CRITICAL ls MEMORY LEAK

Brian Inglis Brian.Inglis@SystematicSw.ab.ca
Mon Feb 22 23:47:02 GMT 2021


On 2021-02-22 14:50, Hans-Bernhard Bröker wrote:
> Am 22.02.2021 um 21:30 schrieb Brian Inglis:
> 
>> I've often wondered if the heavy activity is due to Windows' defaults to 
>> writing files with F+RX perms which triggers executable virus scans?
> 
> That could only be the case if Windows actually had an 'x' permission bit.

Strictly speaking, I am not sure if *Unix* has an 'x' permission bit, but most 
filesystems do provide such a facility (V/FAT e.g. some /boot/ do not), as do 
POSIX/Solaris ACLs, and Windows NTFS, whose ACLs have execute permissions:

$ icacls /? | egrep exec\|X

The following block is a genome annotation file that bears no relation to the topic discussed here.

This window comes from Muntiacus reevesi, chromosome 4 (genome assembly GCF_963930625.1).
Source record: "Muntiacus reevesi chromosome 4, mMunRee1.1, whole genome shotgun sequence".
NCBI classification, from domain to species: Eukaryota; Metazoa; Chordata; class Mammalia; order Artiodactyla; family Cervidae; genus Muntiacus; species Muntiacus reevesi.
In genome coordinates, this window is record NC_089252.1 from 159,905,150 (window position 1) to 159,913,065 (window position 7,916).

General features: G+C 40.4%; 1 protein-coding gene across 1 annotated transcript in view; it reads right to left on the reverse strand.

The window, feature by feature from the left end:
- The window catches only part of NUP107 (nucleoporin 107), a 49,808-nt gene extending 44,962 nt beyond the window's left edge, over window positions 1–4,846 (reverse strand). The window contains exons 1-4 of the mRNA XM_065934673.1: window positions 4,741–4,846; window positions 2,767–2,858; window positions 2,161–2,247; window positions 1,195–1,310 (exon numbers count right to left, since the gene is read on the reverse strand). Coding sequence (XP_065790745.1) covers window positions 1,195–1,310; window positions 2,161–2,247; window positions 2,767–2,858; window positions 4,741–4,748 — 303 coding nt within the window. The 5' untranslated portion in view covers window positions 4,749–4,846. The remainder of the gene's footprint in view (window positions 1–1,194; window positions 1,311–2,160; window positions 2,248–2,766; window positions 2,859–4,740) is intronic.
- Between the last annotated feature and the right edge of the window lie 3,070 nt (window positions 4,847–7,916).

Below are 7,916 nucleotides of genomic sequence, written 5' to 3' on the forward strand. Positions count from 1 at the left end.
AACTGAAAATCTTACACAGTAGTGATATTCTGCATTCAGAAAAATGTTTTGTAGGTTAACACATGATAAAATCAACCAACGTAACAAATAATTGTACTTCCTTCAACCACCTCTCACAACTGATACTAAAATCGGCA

RX - read and execute access
                 GE - generic execute
                 X - execute/traverse

GE grants FILE_EXECUTE and STANDARD_RIGHTS_EXECUTE access rights.

Access Mask Format:
|31|30|29|28|27|26|25|24|23|22|21|20|19|18|17|16|15|14|13|12|11|10|9|8|7|6|5|4|3|2|1|0|
|GR|GW|GE|GA|27|26|25|AS|23|22|21|20|19|18|17|16|15|14|13|12|11|10|9|8|7|6|5|4|3|2|1|0|
|..generic..|reserved|..|.......standard........|...........object.specific...........|

GR GENERIC_READ
GW GENERIC_WRITE
GE GENERIC_EXECUTE
GA GENERIC_ALL
AS ACCESS_SYSTEM_SECURITY access Security ACL in object security descriptor

Windows also supports ACLs on system objects, and there may be similar features 
on SELinux.

-- 
Take care. Thanks, Brian Inglis, Calgary, Alberta, Canada

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